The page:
Ernest Hemingway couldn’t beat it and it eventually got the better of him. Winston Churchill referred to it as his “black dog”. Abraham Lincoln referred to himself once as “the most miserable man living”. Mark Twain said “Everyone is a moon and has a dark side which he never shows to anybody.” Teddy Roosevelt lost his mother and wife on the same day, sending him into a deep depression. Charles Schulz, the creator of Snoopy, was unhappy for the extent of his adult life.
There have been countless people through the centuries who have suffered from an overwhelming sense of sadness, some of whom suffered before any type of analysis was available. Depression is an ugly beast that more people, men AND women, suffer from that would admit. Unfortunately, I’m one of those folks. It has taken me a good long while to really admit it, to be honest. As I would consider myself a chronic self-diagnosis machine (that’s what WebMD is for right?), all signs seem to point that way. There seems to be some sort of stigma among men that to show weakness and admit that we actually get down on ourselves sometimes is unmanly. I’m here to tell you that it’s not necessarily so. I’m publicly stating that I continue to wrestle with this and I hope that maybe talking about it will help some other guy out there to mention it to someone, perhaps before it’s too late.
A few statistics, courtesy of The Anxiety and Depression Association of America.
- Anxiety disorders are the most common mental illness in the U.S., affecting 40 million adults in the United States age 18 and older (18% of U.S. population).
- Anxiety disorders are highly treatable, yet only about one-third of those suffering receive treatment.
- Anxiety disorders cost the U.S. more than $42 billion a year, almost one-third of the country’s $148 billion total mental health bill, according to “The Economic Burden of Anxiety Disorders,” a study commissioned by ADAA (The Journal of Clinical Psychiatry, 60(7), July 1999).
A few more statistics from this report on Everydayhealth.com (attributed to the CDC) tells us that roughly 9 percent of adult Americans suffer from feelings that can lead to depression, and roughly 3 percent are languishing in a deep depression at any given time. As the rest of the world sits, it would appear to affect 5 percent of our entire planet’s population. Another interesting fact, that makes this post all the more time critical for us men, is that although women have higher rates of depression, they will go seek help for their issues while men will self-medicate with mood-altering substances. The drawback to these mood-altering drugs and alcohol “medications”? The fact that they have the chance to turn a man’s head sideways and lead him to believe all sorts of silly ideas, some of which may be acted on.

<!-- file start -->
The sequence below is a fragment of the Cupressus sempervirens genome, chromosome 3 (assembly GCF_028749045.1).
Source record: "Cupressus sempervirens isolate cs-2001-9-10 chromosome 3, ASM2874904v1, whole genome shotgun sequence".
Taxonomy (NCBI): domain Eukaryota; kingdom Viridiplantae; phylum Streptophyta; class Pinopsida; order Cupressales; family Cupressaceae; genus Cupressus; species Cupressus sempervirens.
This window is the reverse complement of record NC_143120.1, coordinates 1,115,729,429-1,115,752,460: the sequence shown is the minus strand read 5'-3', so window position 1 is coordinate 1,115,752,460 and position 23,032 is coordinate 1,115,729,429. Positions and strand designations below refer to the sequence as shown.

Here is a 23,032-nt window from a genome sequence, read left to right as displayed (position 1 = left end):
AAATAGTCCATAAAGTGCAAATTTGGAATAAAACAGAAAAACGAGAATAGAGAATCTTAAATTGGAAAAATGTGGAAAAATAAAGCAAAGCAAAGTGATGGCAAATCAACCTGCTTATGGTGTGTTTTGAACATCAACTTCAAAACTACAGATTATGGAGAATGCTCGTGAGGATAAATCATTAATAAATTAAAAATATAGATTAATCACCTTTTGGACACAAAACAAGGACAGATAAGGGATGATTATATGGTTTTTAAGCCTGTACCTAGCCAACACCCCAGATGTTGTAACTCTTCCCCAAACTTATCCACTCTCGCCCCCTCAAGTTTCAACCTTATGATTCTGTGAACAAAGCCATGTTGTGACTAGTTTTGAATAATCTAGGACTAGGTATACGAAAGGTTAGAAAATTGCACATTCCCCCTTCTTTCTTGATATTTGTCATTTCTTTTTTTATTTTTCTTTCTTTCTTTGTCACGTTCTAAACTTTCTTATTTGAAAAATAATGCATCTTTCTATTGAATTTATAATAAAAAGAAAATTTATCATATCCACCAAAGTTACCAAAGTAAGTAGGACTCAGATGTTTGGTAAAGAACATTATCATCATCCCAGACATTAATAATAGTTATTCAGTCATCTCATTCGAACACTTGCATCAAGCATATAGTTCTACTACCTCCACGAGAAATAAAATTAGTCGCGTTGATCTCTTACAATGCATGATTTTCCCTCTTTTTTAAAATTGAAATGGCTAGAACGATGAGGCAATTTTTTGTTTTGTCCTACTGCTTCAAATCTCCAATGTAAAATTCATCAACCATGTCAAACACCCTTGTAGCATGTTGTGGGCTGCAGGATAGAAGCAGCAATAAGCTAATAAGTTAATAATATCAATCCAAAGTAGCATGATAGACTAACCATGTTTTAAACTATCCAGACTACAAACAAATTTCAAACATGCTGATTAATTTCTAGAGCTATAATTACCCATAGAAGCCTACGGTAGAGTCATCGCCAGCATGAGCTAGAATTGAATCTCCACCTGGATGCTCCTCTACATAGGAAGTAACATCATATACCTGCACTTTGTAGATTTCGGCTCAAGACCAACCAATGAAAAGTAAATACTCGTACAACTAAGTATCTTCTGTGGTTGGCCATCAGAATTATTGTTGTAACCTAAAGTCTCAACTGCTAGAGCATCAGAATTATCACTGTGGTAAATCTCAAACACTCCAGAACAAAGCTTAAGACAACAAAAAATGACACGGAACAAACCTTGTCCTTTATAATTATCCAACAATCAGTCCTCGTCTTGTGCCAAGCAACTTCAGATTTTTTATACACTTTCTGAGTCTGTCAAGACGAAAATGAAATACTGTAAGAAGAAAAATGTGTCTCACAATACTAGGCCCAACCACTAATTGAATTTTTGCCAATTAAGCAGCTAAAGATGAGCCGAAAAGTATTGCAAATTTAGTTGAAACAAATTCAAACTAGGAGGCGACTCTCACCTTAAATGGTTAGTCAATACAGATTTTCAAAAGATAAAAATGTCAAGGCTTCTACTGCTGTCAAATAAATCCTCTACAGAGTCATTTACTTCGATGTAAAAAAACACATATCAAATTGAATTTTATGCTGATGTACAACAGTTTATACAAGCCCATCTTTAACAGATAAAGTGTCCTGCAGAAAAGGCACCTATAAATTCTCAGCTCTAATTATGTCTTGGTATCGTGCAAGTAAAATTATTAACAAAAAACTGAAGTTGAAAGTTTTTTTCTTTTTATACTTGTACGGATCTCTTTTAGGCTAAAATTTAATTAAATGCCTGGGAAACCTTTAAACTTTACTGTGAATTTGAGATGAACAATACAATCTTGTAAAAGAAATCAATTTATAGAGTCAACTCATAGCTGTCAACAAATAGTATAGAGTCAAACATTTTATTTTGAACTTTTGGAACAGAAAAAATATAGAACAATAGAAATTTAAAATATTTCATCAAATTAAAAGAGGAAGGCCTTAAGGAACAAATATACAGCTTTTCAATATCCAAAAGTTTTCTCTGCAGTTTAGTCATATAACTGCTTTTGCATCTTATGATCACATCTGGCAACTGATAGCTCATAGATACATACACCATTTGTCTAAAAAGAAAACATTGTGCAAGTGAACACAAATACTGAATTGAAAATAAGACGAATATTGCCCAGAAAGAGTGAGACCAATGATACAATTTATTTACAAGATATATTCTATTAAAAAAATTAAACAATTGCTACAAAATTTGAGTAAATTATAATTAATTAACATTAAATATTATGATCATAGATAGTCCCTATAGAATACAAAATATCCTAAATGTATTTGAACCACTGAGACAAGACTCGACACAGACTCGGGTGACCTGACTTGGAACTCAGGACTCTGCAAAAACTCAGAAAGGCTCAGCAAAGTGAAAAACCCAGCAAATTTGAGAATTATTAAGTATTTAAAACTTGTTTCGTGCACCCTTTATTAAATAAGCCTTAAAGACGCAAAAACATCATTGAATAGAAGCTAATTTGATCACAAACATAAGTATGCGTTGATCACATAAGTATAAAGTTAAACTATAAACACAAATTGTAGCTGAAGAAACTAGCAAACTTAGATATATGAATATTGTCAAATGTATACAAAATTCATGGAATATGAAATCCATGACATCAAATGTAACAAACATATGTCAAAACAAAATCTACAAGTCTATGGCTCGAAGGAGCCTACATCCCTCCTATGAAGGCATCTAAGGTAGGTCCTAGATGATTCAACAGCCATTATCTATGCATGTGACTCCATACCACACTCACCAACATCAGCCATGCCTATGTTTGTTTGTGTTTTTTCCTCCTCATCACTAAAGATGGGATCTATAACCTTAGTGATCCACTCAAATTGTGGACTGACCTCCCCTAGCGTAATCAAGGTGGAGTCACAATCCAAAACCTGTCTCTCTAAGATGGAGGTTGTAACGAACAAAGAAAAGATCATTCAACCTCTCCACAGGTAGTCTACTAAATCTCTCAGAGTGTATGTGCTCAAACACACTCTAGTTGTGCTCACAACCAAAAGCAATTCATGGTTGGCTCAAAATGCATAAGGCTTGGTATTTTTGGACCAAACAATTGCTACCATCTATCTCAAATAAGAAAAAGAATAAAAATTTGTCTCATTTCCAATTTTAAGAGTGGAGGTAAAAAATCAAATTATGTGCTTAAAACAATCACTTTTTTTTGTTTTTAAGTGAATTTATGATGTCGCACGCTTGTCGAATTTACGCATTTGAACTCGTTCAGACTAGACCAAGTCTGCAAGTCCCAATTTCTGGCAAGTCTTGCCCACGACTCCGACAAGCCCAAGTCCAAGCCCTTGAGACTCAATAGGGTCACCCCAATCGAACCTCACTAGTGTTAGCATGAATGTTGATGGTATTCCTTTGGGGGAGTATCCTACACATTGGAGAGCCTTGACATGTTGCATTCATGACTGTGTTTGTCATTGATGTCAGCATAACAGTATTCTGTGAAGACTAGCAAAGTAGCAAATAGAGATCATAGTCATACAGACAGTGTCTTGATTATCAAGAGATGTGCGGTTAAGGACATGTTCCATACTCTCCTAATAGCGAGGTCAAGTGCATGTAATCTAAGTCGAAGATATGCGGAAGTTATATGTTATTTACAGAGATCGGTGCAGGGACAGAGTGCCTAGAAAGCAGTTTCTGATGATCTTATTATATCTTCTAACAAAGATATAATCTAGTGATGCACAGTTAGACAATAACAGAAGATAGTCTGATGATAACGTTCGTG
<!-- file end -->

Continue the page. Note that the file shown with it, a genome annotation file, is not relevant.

In my own case, I’m not necessarily a sulking-all-day-long depressive and I hope it doesn’t come across as that to those that know me, but my “beast” comes and goes. If I spend too much time inside my own head, I can get a little too deep for my own good. I spend too much time thinking about things sometimes. Plain and simple. As an aspiring writer, it can be a necessary evil at times. In order to come up with something good to write, you HAVE to spend time inside your head.
I’ll discuss more in detail some of the incidents in my life that have carved me into the person I have become on my next post.
UPDATED TO LINK TO PART TWO HERE —> The Beast Part 2
- Guest Article: Social Anxiety and Depression In Schools (knightlifenews.com)
- New Film From ADAA Promotes Treatment for Students with Anxiety and… (prweb.com)
- Seasonal Affective Disorder: How The Changing Seasons May Affect Your Mood (casapalmera.com)